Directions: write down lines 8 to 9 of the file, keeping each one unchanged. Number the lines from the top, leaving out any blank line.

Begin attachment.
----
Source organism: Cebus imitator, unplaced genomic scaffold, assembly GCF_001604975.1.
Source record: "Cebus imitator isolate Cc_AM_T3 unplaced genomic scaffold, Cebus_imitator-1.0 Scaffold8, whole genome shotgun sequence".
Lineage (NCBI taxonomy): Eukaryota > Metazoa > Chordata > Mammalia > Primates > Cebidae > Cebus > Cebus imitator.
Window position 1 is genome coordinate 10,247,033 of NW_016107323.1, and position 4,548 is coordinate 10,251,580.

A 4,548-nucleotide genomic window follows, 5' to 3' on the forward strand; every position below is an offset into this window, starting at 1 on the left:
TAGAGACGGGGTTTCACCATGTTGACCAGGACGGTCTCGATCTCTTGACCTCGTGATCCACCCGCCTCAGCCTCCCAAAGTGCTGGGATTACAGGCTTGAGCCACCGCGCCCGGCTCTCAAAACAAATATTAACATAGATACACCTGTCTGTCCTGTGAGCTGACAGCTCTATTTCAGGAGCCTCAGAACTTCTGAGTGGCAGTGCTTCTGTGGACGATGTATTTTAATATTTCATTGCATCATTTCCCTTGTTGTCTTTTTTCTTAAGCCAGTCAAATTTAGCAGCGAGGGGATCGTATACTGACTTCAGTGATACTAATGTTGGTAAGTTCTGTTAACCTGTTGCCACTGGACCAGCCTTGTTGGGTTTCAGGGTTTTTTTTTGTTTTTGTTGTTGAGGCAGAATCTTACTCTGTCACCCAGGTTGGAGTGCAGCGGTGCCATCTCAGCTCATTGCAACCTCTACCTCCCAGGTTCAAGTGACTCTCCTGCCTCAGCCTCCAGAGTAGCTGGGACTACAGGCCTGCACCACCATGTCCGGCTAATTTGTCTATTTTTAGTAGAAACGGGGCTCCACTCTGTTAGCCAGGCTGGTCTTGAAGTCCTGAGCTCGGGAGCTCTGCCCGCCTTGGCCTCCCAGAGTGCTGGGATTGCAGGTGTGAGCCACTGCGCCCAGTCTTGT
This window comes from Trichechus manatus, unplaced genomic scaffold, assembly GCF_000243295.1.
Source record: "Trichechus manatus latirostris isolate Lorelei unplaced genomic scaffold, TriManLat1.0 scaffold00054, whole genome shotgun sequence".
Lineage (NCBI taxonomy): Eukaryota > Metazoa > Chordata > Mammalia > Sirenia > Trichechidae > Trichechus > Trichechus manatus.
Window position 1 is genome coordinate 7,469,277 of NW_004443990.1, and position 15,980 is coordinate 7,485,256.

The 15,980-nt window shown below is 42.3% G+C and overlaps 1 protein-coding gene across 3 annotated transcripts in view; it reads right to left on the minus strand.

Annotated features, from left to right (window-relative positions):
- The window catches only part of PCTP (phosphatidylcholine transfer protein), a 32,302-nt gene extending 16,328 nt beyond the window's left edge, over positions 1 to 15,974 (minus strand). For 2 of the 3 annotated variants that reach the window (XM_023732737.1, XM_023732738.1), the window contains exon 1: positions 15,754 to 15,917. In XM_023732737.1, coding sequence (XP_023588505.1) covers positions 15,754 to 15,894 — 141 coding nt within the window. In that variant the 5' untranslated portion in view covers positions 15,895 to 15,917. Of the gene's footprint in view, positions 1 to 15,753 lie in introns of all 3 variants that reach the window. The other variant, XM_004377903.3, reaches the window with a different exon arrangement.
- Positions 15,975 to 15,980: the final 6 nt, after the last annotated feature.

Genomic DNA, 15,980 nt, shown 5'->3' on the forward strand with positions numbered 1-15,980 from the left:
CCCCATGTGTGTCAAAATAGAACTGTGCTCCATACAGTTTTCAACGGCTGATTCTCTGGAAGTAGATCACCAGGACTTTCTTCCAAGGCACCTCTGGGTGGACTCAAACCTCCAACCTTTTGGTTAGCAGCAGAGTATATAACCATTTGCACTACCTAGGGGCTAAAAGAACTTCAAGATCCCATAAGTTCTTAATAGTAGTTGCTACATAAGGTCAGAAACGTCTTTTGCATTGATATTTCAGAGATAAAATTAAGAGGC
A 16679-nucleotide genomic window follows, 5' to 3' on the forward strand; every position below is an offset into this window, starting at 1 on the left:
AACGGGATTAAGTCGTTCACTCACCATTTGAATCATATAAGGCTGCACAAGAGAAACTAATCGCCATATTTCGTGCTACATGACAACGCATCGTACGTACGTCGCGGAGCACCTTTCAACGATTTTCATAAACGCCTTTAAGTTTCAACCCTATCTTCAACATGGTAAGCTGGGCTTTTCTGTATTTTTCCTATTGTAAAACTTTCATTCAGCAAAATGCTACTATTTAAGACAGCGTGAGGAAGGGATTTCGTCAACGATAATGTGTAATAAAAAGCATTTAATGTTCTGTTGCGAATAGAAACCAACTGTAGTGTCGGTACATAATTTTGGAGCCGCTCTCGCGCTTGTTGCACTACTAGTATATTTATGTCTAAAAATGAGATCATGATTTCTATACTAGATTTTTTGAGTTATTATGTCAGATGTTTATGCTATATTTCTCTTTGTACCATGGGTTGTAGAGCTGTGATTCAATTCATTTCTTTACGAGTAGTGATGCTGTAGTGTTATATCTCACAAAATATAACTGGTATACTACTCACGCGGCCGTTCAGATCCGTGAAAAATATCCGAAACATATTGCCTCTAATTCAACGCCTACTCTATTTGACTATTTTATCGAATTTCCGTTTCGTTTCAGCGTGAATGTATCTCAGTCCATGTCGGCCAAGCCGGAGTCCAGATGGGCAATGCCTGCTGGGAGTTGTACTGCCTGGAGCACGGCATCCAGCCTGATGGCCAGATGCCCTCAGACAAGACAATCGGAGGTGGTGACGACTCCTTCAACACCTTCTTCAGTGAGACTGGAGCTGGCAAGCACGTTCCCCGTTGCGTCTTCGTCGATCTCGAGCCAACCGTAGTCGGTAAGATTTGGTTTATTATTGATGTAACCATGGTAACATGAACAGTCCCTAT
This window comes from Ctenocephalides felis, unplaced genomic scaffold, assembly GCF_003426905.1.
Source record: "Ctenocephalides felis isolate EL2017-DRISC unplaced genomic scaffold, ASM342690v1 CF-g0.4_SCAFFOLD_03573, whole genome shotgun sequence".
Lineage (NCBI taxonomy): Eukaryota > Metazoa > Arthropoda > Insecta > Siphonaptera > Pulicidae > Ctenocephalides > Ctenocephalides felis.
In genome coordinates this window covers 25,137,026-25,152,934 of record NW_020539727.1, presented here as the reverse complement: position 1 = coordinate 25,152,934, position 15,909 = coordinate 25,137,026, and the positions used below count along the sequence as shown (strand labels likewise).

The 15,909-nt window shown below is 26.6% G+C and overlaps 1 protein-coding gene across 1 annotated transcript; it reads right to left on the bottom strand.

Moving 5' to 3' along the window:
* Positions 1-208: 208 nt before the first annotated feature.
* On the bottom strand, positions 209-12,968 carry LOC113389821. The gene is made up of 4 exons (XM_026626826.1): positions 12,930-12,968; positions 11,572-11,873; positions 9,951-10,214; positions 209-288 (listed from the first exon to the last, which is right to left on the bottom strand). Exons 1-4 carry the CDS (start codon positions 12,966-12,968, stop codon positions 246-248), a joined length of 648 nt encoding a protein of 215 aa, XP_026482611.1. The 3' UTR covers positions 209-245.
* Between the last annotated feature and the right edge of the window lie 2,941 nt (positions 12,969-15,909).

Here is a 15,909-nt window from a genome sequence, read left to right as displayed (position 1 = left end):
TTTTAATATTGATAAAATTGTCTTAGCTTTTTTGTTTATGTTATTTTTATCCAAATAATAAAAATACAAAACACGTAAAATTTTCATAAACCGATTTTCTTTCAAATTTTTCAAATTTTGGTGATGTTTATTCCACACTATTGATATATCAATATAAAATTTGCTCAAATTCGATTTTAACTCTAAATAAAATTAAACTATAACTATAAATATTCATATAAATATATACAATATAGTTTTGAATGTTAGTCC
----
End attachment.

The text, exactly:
Source record: "Trichechus manatus latirostris isolate Lorelei unplaced genomic scaffold, TriManLat1.0 scaffold00054, whole genome shotgun sequence".
Lineage (NCBI taxonomy): Eukaryota > Metazoa > Chordata > Mammalia > Sirenia > Trichechidae > Trichechus > Trichechus manatus.